An Afternoon with Peter Pinchot

by  Natalie Alex | FRA Summer Intern

I have been with the Forest Resources Association (FRA) since May, competitively placed through the Demmer Scholars Program. The Demmer Scholars Program places students from Michigan State and Mississippi State Universities at federal agencies or non-governmental organizations (NGOs) that focus on natural resource management. Students in this program not only participate in D.C. internships, but also take a course that evaluates how the federal government, as well as NGOs like FRA, affect the development and implementation of environmental policy. The program is led by the honorable Mark Rey who served as undersecretary for natural resources and the environment within the USDA under President George W. Bush.

The program incorporates guest lectures and field trips, grounding students in the policy-making arena. The 2017 cohort had the opportunity to visit Grey Towers National Historic Landmark in Milford, Pennsylvania. Grey Towers is the ancestral home of Gifford Pinchot, first chief of the U.S. Forest Service and governor of Pennsylvania. Grey Towers serves as a conservation education and leadership center, facilitated by the Forest Service with programs that interpret the lives of the Pinchot family and their legacy.

During our visit to Grey Towers, we heard from Dr. Peter Pinchot, Gifford Pinchot’s grandson. Pinchot had motivating advice: “sustainable forestry management begins with becoming a steward of the forest and having a plan.” A plan helps direct how to make the forest better not only for the timber it produces, but for the wildlife as well. However, he also added that wildlife can occasionally cause severe damage to forests. Pinchot shared that in many areas of Pennsylvania, white-tailed deer are overpopulated and feed on young trees. It is very common for these areas to encourage hunting and fencing off parts of forests to keep the deer from causing overgrazing of native vegetation.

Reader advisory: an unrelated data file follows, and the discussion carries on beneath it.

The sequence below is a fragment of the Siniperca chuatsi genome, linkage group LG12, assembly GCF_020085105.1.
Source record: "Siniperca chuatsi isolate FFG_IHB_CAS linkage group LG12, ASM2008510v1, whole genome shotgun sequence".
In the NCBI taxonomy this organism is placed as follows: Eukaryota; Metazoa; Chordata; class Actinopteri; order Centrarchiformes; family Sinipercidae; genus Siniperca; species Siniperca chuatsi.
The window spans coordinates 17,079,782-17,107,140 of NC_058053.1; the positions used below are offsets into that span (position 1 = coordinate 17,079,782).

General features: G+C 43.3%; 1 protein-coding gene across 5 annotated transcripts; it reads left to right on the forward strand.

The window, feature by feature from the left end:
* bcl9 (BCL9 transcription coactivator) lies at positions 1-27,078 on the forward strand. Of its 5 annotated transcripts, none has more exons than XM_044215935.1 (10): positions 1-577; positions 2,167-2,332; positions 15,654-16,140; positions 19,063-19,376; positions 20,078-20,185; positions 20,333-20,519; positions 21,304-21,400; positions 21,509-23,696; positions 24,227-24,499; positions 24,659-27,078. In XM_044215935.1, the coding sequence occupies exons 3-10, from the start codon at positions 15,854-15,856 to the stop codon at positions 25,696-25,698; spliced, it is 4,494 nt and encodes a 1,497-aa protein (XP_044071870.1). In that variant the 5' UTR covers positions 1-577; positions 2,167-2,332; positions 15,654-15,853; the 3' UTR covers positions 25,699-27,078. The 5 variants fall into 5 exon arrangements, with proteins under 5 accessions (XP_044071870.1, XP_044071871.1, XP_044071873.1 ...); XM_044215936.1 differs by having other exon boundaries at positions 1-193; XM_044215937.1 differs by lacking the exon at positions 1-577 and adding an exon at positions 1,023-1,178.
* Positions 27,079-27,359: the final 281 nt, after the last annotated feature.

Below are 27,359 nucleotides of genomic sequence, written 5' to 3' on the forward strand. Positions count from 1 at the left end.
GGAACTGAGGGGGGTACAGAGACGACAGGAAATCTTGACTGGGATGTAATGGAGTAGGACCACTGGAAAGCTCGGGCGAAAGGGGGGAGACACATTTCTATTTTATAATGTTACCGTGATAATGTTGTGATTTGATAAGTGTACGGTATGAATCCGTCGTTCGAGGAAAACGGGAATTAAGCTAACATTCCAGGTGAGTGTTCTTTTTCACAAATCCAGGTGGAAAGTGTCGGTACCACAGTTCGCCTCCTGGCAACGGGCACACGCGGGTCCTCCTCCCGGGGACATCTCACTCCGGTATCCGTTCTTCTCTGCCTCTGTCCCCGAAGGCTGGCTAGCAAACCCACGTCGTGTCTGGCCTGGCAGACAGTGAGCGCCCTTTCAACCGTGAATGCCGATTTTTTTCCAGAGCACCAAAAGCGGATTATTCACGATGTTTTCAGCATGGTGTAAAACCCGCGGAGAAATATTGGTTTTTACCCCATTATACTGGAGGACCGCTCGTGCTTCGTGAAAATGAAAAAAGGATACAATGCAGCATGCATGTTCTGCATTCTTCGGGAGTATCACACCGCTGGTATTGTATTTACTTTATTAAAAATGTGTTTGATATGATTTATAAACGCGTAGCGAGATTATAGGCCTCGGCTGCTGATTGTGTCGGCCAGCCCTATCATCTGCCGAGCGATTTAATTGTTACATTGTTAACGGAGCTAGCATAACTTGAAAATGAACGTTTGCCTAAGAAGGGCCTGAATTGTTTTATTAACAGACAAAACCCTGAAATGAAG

Pinchot emphasized that in order to successfully manage forests, all aspects of the timber supply chain need to be accounted for. One cannot be a steward of the land without being a caretaker of the transport and manufacturing processes as well. It is vital that from the time a new tree is planted to customer purchase that all steps are being properly managed to yield a sustainable forestry industry.

Being a part of the FRA team means that I can truly relate to Pinchot’s advice. I have seen how hardworking and dedicated this organization and its members are toward making sure the timber supply chain is properly managed and our forests maintained. The Demmer Scholars Program ended in early August, although FRA asked me to stay and extended my internship. I am very proud to be apart of such a devoted organization of stewards and I look forward to continue prompting innovative forestry initiatives to address our member’s needs and concerns.

FRA Summer Intern

Natalie Alex | FRA Summer Intern